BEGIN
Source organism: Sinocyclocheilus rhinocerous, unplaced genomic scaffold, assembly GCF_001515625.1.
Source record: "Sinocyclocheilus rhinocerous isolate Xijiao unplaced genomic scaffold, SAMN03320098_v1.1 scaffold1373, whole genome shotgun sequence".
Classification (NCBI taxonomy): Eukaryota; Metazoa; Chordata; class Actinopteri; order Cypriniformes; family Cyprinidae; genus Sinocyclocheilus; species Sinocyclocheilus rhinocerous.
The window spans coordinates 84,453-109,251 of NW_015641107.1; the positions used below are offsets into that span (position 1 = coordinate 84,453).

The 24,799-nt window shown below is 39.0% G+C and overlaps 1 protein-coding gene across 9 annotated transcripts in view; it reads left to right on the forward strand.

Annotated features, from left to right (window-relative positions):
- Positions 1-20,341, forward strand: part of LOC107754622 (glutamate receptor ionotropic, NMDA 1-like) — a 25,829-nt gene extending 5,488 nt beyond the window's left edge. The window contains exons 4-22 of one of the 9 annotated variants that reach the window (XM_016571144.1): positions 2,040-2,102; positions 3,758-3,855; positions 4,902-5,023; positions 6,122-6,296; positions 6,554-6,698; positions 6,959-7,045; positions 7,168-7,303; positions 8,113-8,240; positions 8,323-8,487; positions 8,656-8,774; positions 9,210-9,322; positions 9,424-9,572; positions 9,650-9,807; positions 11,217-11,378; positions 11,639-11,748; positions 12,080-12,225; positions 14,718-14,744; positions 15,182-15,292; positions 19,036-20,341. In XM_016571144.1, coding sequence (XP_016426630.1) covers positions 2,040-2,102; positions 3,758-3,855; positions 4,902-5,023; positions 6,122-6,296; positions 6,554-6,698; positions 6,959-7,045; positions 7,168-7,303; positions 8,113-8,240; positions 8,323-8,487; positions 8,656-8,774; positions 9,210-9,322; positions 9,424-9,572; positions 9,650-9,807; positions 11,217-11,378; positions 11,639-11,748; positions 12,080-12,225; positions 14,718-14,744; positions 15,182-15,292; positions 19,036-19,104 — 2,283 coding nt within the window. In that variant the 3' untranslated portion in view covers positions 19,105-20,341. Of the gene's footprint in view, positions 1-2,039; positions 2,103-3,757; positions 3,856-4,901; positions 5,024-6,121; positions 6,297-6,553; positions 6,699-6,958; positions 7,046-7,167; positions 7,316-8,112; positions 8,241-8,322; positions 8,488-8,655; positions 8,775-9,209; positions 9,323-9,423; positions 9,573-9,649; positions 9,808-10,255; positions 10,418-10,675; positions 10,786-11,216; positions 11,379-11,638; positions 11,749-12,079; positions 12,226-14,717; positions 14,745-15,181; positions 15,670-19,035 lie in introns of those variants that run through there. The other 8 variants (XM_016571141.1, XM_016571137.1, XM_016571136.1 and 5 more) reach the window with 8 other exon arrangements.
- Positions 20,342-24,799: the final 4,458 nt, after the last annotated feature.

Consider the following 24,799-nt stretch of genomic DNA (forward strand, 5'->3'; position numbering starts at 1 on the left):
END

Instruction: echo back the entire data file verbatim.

Source organism: Sinocyclocheilus rhinocerous, unplaced genomic scaffold, assembly GCF_001515625.1.
Source record: "Sinocyclocheilus rhinocerous isolate Xijiao unplaced genomic scaffold, SAMN03320098_v1.1 scaffold1373, whole genome shotgun sequence".
Classification (NCBI taxonomy): Eukaryota; Metazoa; Chordata; class Actinopteri; order Cypriniformes; family Cyprinidae; genus Sinocyclocheilus; species Sinocyclocheilus rhinocerous.
The window spans coordinates 84,453-109,251 of NW_015641107.1; the positions used below are offsets into that span (position 1 = coordinate 84,453).

The 24,799-nt window shown below is 39.0% G+C and overlaps 1 protein-coding gene across 9 annotated transcripts in view; it reads left to right on the forward strand.

Annotated features, from left to right (window-relative positions):
- Positions 1-20,341, forward strand: part of LOC107754622 (glutamate receptor ionotropic, NMDA 1-like) — a 25,829-nt gene extending 5,488 nt beyond the window's left edge. The window contains exons 4-22 of one of the 9 annotated variants that reach the window (XM_016571144.1): positions 2,040-2,102; positions 3,758-3,855; positions 4,902-5,023; positions 6,122-6,296; positions 6,554-6,698; positions 6,959-7,045; positions 7,168-7,303; positions 8,113-8,240; positions 8,323-8,487; positions 8,656-8,774; positions 9,210-9,322; positions 9,424-9,572; positions 9,650-9,807; positions 11,217-11,378; positions 11,639-11,748; positions 12,080-12,225; positions 14,718-14,744; positions 15,182-15,292; positions 19,036-20,341. In XM_016571144.1, coding sequence (XP_016426630.1) covers positions 2,040-2,102; positions 3,758-3,855; positions 4,902-5,023; positions 6,122-6,296; positions 6,554-6,698; positions 6,959-7,045; positions 7,168-7,303; positions 8,113-8,240; positions 8,323-8,487; positions 8,656-8,774; positions 9,210-9,322; positions 9,424-9,572; positions 9,650-9,807; positions 11,217-11,378; positions 11,639-11,748; positions 12,080-12,225; positions 14,718-14,744; positions 15,182-15,292; positions 19,036-19,104 — 2,283 coding nt within the window. In that variant the 3' untranslated portion in view covers positions 19,105-20,341. Of the gene's footprint in view, positions 1-2,039; positions 2,103-3,757; positions 3,856-4,901; positions 5,024-6,121; positions 6,297-6,553; positions 6,699-6,958; positions 7,046-7,167; positions 7,316-8,112; positions 8,241-8,322; positions 8,488-8,655; positions 8,775-9,209; positions 9,323-9,423; positions 9,573-9,649; positions 9,808-10,255; positions 10,418-10,675; positions 10,786-11,216; positions 11,379-11,638; positions 11,749-12,079; positions 12,226-14,717; positions 14,745-15,181; positions 15,670-19,035 lie in introns of those variants that run through there. The other 8 variants (XM_016571141.1, XM_016571137.1, XM_016571136.1 and 5 more) reach the window with 8 other exon arrangements.
- Positions 20,342-24,799: the final 4,458 nt, after the last annotated feature.

Consider the following 24,799-nt stretch of genomic DNA (forward strand, 5'->3'; position numbering starts at 1 on the left):